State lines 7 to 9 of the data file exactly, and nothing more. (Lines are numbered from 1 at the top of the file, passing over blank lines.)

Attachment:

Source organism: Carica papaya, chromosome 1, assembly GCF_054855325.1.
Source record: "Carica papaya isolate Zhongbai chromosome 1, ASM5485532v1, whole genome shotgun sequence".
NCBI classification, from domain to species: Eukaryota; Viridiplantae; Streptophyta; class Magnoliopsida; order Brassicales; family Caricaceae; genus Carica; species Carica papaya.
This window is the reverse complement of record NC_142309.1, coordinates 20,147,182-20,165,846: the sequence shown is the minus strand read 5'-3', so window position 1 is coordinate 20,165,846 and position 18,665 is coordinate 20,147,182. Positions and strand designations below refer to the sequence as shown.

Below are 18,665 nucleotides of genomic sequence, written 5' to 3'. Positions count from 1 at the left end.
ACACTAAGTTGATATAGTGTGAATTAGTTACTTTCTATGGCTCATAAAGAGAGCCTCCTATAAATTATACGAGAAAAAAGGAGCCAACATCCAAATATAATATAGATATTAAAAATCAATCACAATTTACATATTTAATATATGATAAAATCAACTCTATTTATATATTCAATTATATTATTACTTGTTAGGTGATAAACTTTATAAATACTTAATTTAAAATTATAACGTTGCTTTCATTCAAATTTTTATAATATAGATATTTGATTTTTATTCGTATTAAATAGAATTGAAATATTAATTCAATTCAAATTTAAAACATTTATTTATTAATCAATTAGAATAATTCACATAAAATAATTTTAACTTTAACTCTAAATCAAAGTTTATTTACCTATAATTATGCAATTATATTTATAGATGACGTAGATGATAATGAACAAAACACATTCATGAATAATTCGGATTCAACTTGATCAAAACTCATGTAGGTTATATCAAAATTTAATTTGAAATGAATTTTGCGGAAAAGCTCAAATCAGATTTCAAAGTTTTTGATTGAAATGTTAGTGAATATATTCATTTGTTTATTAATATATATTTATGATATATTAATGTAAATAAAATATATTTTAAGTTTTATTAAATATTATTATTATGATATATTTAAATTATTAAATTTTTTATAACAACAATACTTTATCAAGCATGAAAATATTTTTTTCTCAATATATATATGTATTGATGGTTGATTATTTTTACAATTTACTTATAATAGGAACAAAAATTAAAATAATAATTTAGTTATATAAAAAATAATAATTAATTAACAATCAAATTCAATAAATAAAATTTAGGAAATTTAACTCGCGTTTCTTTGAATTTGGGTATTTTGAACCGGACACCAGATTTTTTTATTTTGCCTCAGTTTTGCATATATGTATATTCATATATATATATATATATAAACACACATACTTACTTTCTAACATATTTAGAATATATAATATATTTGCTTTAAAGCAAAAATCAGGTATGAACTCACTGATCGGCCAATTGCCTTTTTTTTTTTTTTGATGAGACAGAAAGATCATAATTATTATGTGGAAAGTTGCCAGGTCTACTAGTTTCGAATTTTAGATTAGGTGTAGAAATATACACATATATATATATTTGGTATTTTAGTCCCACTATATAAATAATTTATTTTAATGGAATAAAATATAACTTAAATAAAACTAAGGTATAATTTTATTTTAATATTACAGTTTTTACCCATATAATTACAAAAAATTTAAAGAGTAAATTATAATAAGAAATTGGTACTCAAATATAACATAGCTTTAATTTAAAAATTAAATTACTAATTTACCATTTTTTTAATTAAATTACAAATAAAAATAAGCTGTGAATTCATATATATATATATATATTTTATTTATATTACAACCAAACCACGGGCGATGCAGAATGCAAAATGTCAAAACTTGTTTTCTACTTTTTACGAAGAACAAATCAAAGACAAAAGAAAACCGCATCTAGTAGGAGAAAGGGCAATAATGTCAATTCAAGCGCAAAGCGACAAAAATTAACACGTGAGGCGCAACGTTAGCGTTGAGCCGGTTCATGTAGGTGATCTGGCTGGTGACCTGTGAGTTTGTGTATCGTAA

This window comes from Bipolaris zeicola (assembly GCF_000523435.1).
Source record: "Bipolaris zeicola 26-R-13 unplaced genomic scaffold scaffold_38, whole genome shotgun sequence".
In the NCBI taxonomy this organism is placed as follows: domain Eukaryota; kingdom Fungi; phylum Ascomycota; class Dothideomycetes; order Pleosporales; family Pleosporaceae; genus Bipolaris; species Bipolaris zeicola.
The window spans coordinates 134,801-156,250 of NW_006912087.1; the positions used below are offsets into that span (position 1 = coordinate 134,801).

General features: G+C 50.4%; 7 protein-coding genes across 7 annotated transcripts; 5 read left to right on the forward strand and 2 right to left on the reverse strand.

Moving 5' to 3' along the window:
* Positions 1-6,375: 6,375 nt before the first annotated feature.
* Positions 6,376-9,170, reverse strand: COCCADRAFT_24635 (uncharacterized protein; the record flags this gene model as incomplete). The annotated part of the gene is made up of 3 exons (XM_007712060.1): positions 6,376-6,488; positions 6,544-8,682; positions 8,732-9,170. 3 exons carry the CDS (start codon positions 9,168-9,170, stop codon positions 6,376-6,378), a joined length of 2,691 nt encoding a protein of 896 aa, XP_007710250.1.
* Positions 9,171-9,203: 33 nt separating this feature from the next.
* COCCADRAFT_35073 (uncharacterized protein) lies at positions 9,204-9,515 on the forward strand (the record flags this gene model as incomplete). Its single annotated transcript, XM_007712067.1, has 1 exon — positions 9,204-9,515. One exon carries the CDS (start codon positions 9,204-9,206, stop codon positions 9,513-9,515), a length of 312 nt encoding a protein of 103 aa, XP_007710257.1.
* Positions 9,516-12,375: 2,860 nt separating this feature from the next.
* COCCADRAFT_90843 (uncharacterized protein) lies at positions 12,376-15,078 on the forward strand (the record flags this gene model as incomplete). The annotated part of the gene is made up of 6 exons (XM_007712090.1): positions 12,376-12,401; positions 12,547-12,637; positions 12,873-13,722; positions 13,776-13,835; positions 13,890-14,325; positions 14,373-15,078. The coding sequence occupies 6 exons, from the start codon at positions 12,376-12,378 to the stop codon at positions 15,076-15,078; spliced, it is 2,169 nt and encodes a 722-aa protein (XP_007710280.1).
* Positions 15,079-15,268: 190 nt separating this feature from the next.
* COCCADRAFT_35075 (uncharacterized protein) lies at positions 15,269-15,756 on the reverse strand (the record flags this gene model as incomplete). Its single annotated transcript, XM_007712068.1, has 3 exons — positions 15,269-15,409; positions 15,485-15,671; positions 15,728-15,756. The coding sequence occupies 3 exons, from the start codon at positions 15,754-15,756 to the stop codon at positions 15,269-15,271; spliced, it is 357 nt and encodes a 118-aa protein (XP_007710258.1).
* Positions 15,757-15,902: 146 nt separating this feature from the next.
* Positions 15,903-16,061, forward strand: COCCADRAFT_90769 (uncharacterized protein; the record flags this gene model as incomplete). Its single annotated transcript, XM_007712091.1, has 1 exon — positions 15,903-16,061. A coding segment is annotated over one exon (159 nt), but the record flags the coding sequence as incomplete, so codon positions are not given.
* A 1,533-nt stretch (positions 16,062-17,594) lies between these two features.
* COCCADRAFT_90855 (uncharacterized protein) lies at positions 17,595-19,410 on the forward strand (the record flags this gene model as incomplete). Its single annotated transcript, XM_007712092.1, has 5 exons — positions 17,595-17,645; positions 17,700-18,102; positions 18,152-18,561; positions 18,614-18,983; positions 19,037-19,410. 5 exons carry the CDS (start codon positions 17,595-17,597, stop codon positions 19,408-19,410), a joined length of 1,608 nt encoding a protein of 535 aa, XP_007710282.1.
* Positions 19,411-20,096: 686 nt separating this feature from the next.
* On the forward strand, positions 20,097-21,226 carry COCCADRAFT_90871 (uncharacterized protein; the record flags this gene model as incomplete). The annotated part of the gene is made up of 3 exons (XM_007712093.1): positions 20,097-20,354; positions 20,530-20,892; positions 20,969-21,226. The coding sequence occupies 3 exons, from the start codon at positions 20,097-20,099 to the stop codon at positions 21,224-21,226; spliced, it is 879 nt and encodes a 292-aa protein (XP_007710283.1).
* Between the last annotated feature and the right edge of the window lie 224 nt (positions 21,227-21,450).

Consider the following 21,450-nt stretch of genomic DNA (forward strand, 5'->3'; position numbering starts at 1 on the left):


This window comes from Bipolaris zeicola (assembly GCF_000523435.1).
Source record: "Bipolaris zeicola 26-R-13 unplaced genomic scaffold scaffold_38, whole genome shotgun sequence".
In the NCBI taxonomy this organism is placed as follows: domain Eukaryota; kingdom Fungi; phylum Ascomycota; class Dothideomycetes; order Pleosporales; family Pleosporaceae; genus Bipolaris; species Bipolaris zeicola.